Learning the Basics
of Critical Thinking
You are now pretty much swimming in the waters of critical thinking and you need to know that this chapter gets a little technical here and there. Don't worry; there is nothing in it you can't handle.
This book rests on a pivotal concept called inference (Hughes, 2000). It refers to a special relationship between different thoughts. Inference differs from merely thinking and from causal explanation (Fisher, 2001). When we are merely thinking, thoughts come to us, one after another, with no particular link. When we use causal thinking, we simply connect ideas by inserting a word or phrase between the ideas like “because” or “that's why.” No forethought or reasons are given to the connection, just a causal “because.” Some people believe these meandering ideas constitute real critical thought. But they have no particular structure or goal. They feel comfortable, however, and on occasion serve us well, as in personal tastes or appreciation of art. Yet, with no structure or goal, all sorts of thinking problems can arise.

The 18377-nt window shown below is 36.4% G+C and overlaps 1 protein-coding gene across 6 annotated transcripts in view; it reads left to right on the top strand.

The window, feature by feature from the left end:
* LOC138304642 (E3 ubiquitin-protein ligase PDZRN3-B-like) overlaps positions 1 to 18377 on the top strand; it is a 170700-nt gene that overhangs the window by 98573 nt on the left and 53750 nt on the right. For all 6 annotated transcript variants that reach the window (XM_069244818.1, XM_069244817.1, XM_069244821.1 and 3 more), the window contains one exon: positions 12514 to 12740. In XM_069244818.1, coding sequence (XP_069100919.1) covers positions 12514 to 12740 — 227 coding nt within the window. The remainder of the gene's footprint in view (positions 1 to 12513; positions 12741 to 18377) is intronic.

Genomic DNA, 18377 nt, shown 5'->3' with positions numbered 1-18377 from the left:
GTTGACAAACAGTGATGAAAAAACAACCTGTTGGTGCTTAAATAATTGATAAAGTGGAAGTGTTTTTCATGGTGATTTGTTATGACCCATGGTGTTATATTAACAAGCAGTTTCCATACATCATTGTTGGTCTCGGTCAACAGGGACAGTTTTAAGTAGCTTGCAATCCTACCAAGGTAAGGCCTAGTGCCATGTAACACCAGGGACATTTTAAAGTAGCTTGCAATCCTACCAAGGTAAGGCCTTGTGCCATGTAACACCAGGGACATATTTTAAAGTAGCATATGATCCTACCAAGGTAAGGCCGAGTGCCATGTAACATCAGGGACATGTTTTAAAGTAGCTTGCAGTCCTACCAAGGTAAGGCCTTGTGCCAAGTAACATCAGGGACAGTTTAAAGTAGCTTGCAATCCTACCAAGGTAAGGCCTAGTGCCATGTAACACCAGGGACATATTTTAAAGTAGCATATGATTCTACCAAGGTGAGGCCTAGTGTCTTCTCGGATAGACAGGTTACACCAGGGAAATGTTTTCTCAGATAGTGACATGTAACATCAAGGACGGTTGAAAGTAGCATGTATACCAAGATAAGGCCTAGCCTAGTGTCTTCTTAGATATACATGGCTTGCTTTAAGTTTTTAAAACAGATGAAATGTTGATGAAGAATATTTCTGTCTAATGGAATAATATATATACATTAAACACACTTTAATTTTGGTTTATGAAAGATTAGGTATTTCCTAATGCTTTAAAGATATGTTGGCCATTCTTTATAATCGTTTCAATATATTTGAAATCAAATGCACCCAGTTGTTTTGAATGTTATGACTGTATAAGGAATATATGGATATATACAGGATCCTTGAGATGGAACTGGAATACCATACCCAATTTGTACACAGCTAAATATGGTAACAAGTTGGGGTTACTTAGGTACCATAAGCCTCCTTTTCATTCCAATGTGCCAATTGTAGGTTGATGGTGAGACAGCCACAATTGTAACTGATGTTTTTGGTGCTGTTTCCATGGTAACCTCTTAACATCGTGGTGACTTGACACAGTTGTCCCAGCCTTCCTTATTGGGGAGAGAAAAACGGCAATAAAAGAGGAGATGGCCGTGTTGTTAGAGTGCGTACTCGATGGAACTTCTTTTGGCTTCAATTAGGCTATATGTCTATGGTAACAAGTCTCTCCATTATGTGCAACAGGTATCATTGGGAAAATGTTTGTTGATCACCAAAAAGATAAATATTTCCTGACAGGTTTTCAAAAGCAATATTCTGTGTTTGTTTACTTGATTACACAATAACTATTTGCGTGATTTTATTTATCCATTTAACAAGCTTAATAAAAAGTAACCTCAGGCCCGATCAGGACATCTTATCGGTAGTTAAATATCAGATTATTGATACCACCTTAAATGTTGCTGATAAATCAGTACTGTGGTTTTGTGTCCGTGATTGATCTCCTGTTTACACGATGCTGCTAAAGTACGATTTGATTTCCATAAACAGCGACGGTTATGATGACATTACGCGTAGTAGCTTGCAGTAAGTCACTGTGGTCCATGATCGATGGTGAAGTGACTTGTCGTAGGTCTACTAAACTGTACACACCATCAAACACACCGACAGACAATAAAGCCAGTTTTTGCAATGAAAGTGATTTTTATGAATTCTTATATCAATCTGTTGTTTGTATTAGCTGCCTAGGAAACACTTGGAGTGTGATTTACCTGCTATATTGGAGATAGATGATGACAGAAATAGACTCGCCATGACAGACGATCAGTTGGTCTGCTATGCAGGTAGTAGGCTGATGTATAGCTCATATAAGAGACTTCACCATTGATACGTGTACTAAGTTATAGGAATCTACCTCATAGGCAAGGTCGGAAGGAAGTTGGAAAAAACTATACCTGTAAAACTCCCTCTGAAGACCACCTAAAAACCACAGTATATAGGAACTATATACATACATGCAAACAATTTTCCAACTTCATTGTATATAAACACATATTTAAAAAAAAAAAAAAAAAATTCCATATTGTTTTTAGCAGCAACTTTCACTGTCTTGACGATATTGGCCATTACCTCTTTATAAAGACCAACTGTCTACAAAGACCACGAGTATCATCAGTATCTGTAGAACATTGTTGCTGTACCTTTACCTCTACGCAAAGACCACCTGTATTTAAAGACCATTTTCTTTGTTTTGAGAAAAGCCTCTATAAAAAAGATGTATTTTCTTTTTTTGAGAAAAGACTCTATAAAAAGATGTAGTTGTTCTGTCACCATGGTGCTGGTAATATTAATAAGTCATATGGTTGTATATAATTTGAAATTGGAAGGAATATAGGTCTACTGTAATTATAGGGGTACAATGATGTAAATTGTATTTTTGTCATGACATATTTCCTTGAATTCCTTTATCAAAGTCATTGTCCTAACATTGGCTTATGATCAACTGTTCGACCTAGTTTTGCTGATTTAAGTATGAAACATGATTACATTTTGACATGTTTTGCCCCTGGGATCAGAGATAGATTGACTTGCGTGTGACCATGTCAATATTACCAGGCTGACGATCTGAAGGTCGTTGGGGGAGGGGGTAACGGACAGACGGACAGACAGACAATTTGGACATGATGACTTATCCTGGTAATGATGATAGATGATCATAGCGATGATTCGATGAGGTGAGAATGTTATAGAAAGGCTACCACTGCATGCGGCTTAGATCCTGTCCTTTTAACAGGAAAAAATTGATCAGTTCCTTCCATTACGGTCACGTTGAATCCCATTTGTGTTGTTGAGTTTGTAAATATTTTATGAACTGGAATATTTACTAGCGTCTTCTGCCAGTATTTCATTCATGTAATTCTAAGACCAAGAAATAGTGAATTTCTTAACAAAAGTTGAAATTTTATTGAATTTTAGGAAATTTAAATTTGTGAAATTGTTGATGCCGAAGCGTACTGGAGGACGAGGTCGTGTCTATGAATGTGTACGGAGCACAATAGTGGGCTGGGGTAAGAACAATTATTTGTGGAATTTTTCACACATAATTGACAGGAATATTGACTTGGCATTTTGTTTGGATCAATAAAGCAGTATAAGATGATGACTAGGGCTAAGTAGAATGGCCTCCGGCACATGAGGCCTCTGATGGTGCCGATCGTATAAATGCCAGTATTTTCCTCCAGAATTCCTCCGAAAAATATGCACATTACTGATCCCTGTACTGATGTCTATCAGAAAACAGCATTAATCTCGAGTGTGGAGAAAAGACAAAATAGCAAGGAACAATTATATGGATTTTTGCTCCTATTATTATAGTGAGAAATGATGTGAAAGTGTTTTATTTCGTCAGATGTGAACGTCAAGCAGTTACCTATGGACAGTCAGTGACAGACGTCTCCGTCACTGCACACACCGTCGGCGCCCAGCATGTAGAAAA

Inference, on the other hand, asks, even demands, that one thought is supported, justified, or reasonably linked to another. The greater the strength between ideas, the better the overall thought. How this is done and what problems get in the way of good inferences are the bulk of what is to come.